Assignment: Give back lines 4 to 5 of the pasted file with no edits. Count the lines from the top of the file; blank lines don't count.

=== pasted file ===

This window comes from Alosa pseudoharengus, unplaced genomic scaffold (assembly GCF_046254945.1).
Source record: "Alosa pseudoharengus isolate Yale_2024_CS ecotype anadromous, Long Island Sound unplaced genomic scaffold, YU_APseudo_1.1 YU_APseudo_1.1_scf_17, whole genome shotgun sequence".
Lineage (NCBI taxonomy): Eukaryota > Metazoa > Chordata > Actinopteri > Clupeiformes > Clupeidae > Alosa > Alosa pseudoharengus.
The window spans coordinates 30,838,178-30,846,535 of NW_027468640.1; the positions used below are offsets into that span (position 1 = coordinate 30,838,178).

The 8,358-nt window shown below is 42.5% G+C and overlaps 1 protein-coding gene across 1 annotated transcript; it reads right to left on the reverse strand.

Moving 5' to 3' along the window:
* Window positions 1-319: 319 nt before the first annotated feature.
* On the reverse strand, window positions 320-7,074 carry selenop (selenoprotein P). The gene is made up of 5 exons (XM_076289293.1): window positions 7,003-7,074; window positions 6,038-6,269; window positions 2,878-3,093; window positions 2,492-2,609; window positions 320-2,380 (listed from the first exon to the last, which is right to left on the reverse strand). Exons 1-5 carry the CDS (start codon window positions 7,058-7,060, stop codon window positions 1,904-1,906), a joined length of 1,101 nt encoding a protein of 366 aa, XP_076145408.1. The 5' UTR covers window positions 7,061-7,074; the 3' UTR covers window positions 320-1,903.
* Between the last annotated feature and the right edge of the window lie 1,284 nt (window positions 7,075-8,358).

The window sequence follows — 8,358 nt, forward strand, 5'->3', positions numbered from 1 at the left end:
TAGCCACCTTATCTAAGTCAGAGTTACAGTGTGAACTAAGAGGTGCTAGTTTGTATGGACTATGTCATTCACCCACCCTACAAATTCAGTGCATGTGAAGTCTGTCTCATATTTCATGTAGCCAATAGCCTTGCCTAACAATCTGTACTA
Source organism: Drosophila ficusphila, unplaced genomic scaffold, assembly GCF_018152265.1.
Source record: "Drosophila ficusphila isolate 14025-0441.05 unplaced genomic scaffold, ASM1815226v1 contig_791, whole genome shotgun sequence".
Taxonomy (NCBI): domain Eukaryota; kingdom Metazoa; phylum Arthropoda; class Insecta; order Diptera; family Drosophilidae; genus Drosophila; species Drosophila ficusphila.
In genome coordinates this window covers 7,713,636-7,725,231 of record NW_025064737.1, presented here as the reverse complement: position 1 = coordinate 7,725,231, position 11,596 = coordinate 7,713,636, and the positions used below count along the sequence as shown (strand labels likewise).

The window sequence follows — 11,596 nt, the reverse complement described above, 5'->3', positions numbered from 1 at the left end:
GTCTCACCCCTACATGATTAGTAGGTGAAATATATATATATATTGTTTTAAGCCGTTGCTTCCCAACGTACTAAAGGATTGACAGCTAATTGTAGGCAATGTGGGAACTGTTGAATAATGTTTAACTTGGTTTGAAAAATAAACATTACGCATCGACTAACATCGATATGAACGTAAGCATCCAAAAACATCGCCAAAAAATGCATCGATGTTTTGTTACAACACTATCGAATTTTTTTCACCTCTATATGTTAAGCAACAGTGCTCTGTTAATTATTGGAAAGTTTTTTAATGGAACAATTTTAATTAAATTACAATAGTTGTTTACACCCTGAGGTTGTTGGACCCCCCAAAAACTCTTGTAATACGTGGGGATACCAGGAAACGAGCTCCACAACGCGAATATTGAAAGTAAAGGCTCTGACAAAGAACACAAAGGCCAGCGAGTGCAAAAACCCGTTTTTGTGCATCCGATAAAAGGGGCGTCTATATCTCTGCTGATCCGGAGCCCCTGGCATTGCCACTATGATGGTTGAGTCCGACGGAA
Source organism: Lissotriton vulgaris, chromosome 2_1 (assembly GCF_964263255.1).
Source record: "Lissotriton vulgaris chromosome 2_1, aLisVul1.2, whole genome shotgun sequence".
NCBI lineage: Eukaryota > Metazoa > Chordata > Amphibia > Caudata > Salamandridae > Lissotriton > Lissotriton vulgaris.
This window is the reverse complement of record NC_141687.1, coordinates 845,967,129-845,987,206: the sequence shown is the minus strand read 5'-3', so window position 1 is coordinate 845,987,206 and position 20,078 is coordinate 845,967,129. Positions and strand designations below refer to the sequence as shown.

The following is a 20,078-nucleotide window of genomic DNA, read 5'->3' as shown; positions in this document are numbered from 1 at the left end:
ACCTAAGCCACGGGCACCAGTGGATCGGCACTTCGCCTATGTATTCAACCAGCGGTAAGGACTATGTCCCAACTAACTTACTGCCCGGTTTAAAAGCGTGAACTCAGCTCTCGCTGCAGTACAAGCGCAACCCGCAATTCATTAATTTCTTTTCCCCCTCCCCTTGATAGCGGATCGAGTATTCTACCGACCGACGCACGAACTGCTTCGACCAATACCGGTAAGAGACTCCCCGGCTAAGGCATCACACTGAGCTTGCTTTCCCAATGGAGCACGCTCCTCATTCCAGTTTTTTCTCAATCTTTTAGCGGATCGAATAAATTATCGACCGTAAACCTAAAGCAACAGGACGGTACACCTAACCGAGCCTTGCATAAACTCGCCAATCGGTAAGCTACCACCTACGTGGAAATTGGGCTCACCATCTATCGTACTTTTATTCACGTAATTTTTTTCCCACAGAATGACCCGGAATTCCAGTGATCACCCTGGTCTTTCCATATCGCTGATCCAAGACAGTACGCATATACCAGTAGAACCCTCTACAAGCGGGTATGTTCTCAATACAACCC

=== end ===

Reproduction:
The window spans coordinates 30,838,178-30,846,535 of NW_027468640.1; the positions used below are offsets into that span (position 1 = coordinate 30,838,178).

The 8,358-nt window shown below is 42.5% G+C and overlaps 1 protein-coding gene across 1 annotated transcript; it reads right to left on the reverse strand.